Motivating Students Introduction Fostering student motivation is a difficult but necessary aspect of teaching that instructors must consider. Many may have led classes where students are engaged, motivated, and excited to learn, but have also led classes where students are distracted, disinterested, and reluctant to engage—and, probably, have led classes that are a mix. What factors influence students’ motivation? The history of Hong Kong, visualized PUBLISHED August 26, 2019 Home to over seven million people, Hong Kong teems with life. For weeks, it has also roiled with pro-democracy protests as millions take to the streets to demand political self-determination and personal autonomy. They’re not the first: The history of Hong Kong is one of rapid growth, political turmoil, and continual demands for change. Here are 25 powerful moments from Hong Kong’s long history: Editor's Note: This article has been updated to reflect the demands of the protesters.
Tips for Designing an Online Learning Experience Using the 5 Es Instructional Model Covid 19 has educators and educational institutions worried about and preparing for possible school closures. What happens if students have to stay home for days or even weeks? How can we keep them learning remotely? What strategies and technology tools can teachers leverage to take their traditional classes online?
Who Was La Malinche? SMITHSONIANMAG.COM | July 30, 2021, 6:30 a.m. In 1519, as Spain began brutally ravaging Mesoamerica, conquistador Hernán Cortés encountered the secret weapon who would help seal his victory: La Malinche. An enslaved Aztec girl who had been sold across the Yucatán Peninsula, Malinche was skilled at speaking both Yucatec and Nahuatl—Maya and Aztec languages, respectively. Drawing on her interpretation ability and navigation experience, she made herself essential to Cortés, providing him with access to envoys and steering his men through the unfamiliar landscape. Few historical records of Malinche’s life exist. All About Me Bags On the first day I share items that tell the class something about me. I put 5 items in a lunch bag and pull one out at a time, sharing a little bit about myself. I have a photo of my dog, a poem that I wrote, and then some other fun items. My student teacher also shared items this way.
History Assessments Beyond the Bubble unlocks the vast digital archive of the Library of Congress to create History Assessments of Thinking (HATs). Explore over 100 easy-to-use assessments that measure students' historical thinking rather than recall of facts. There are 10 “flagship” assessments, each marked with a ribbon. Flagship assessments (e.g., The First Thanksgiving) have extended features, including annotated sample student responses and “Going Deeper” videos that provide insights into the assessments and ideas for how to use them.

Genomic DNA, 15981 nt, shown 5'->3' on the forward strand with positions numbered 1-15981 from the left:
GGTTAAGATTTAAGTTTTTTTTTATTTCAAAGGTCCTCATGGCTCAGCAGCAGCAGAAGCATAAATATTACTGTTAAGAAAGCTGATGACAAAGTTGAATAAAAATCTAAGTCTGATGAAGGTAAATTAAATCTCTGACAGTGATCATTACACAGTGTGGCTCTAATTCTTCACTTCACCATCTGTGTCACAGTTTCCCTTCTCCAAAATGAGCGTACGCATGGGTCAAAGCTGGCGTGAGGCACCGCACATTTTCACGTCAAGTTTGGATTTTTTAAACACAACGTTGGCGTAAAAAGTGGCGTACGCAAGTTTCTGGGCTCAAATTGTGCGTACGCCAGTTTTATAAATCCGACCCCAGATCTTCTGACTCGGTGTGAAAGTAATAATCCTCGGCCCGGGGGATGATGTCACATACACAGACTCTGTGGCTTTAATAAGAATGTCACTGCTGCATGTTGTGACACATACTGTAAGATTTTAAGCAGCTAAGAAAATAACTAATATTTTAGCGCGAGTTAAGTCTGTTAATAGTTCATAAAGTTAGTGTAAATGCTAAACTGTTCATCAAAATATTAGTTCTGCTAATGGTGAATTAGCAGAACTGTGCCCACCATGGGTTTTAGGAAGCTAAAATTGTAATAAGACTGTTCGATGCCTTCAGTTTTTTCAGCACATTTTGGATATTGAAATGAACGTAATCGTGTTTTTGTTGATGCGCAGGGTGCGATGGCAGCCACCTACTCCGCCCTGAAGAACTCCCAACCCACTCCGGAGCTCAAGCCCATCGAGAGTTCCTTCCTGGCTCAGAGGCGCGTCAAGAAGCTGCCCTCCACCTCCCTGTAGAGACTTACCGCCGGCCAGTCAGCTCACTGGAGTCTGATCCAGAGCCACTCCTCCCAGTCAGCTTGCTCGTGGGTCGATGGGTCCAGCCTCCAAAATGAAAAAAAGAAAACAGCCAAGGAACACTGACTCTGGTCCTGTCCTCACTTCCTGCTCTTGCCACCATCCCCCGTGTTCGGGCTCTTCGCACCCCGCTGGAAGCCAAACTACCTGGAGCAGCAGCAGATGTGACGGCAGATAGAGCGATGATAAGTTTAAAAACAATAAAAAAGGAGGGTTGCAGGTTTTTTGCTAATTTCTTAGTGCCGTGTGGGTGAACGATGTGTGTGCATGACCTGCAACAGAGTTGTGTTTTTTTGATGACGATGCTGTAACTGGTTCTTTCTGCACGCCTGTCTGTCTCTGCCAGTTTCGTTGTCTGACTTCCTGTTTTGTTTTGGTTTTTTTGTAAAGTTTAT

Mini trainings - Teach Like a Champion There are no materials available in the category. Check back soon. Cold Call has the potential to get more students doing more of the cognitive work. It's a truly powerful technique. But it's only effective if it's positive.
Yes, Critical Race Theory is compatible with Catholicism. Here’s why. Editor’s note: You cannot log on to social media or turn on cable news these days without encountering a heated debate about “critical race theory.” Is it an obscure legal concept taught exclusively to graduate students—or a dangerous worldview that is creeping into the K-12 education system? In a recent episode of the Gloria Purvis Podcast, Gloria explores those questions with Vincent Rougeau, the former dean of Boston College Law School and the first Black president of the College of the Holy Cross. They also discuss with C.R.T. is compatible with Catholicism and why Catholics approach to racial justice needs to be more sophisticated than just “love one another.” You can listen to the full episode and read an excerpt of their conversation below. The transcript has been edited for length and clarity.
Relationships Matter More Than Rules But after sharing rules and expectations, how about transitioning into sharing a few slides and artifacts that tell students about you? There’s general information you can share (details about your family, where you went to school, jobs you had before teaching, etc.), but you can add a few more vulnerable glances into your life: What struggles did you have growing up? As a student? What do you value?